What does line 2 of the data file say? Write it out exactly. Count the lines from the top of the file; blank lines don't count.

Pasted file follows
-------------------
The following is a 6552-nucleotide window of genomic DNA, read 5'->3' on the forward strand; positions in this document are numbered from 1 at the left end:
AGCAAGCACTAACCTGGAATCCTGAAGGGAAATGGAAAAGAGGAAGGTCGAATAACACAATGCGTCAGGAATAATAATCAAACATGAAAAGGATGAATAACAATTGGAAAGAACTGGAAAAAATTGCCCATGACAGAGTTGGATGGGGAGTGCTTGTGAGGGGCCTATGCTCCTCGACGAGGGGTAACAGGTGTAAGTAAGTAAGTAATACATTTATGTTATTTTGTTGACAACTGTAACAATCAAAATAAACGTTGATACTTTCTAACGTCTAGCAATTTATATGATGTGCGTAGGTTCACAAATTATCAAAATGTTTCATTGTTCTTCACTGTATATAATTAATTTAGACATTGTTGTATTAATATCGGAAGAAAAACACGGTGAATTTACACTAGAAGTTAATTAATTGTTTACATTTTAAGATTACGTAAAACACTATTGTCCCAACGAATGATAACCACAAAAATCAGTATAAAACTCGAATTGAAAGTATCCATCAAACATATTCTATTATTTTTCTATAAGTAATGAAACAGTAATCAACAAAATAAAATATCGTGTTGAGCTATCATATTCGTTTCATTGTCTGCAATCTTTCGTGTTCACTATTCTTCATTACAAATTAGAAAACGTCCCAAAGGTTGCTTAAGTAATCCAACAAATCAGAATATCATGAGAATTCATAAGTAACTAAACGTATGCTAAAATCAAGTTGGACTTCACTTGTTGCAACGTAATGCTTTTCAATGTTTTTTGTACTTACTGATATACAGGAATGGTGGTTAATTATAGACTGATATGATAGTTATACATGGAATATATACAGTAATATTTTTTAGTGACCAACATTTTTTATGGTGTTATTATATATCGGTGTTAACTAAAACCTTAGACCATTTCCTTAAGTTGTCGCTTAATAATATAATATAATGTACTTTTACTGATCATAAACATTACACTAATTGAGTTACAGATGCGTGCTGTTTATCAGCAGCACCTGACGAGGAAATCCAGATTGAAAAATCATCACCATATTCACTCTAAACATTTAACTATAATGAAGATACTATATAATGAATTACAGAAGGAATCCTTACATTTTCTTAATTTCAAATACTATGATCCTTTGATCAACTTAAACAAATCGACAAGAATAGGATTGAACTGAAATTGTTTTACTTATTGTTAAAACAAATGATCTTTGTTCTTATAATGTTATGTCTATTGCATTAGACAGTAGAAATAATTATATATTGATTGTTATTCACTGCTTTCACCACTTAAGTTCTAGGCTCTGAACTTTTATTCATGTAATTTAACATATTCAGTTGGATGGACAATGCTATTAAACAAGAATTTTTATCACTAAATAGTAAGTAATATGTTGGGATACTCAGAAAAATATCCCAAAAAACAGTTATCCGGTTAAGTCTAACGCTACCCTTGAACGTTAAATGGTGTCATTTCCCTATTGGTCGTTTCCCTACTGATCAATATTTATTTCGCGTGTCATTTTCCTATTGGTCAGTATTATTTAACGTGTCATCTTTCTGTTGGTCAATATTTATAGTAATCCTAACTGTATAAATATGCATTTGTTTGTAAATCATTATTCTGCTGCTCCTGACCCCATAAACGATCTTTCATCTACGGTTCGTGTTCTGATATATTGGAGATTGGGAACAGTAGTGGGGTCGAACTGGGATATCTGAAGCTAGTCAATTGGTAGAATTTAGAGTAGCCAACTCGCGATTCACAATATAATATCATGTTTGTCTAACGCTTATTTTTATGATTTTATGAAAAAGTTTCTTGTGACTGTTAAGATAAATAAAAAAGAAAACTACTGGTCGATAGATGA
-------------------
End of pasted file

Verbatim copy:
AGCAAGCACTAACCTGGAATCCTGAAGGGAAATGGAAAAGAGGAAGGTCGAATAACACAATGCGTCAGGAATAATAATCAAACATGAAAAGGATGAATAACAATTGGAAAGAACTGGAAAAAATTGCCCATGACAGAGTTGGATGGGGAGTGCTTGTGAGGGGCCTATGCTCCTCGACGAGGGGTAACAGGTGTAAGTAAGTAAGTAATACATTTATGTTATTTTGTTGACAACTGTAACAATCAAAATAAACGTTGATACTTTCTAACGTCTAGCAATTTATATGATGTGCGTAGGTTCACAAATTATCAAAATGTTTCATTGTTCTTCACTGTATATAATTAATTTAGACATTGTTGTATTAATATCGGAAGAAAAACACGGTGAATTTACACTAGAAGTTAATTAATTGTTTACATTTTAAGATTACGTAAAACACTATTGTCCCAACGAATGATAACCACAAAAATCAGTATAAAACTCGAATTGAAAGTATCCATCAAACATATTCTATTATTTTTCTATAAGTAATGAAACAGTAATCAACAAAATAAAATATCGTGTTGAGCTATCATATTCGTTTCATTGTCTGCAATCTTTCGTGTTCACTATTCTTCATTACAAATTAGAAAACGTCCCAAAGGTTGCTTAAGTAATCCAACAAATCAGAATATCATGAGAATTCATAAGTAACTAAACGTATGCTAAAATCAAGTTGGACTTCACTTGTTGCAACGTAATGCTTTTCAATGTTTTTTGTACTTACTGATATACAGGAATGGTGGTTAATTATAGACTGATATGATAGTTATACATGGAATATATACAGTAATATTTTTTAGTGACCAACATTTTTTATGGTGTTATTATATATCGGTGTTAACTAAAACCTTAGACCATTTCCTTAAGTTGTCGCTTAATAATATAATATAATGTACTTTTACTGATCATAAACATTACACTAATTGAGTTACAGATGCGTGCTGTTTATCAGCAGCACCTGACGAGGAAATCCAGATTGAAAAATCATCACCATATTCACTCTAAACATTTAACTATAATGAAGATACTATATAATGAATTACAGAAGGAATCCTTACATTTTCTTAATTTCAAATACTATGATCCTTTGATCAACTTAAACAAATCGACAAGAATAGGATTGAACTGAAATTGTTTTACTTATTGTTAAAACAAATGATCTTTGTTCTTATAATGTTATGTCTATTGCATTAGACAGTAGAAATAATTATATATTGATTGTTATTCACTGCTTTCACCACTTAAGTTCTAGGCTCTGAACTTTTATTCATGTAATTTAACATATTCAGTTGGATGGACAATGCTATTAAACAAGAATTTTTATCACTAAATAGTAAGTAATATGTTGGGATACTCAGAAAAATATCCCAAAAAACAGTTATCCGGTTAAGTCTAACGCTACCCTTGAACGTTAAATGGTGTCATTTCCCTATTGGTCGTTTCCCTACTGATCAATATTTATTTCGCGTGTCATTTTCCTATTGGTCAGTATTATTTAACGTGTCATCTTTCTGTTGGTCAATATTTATAGTAATCCTAACTGTATAAATATGCATTTGTTTGTAAATCATTATTCTGCTGCTCCTGACCCCATAAACGATCTTTCATCTACGGTTCGTGTTCTGATATATTGGAGATTGGGAACAGTAGTGGGGTCGAACTGGGATATCTGAAGCTAGTCAATTGGTAGAATTTAGAGTAGCCAACTCGCGATTCACAATATAATATCATGTTTGTCTAACGCTTATTTTTATGATTTTATGAAAAAGTTTCTTGTGACTGTTAAGATAAATAAAAAAGAAAACTACTGGTCGATAGATGA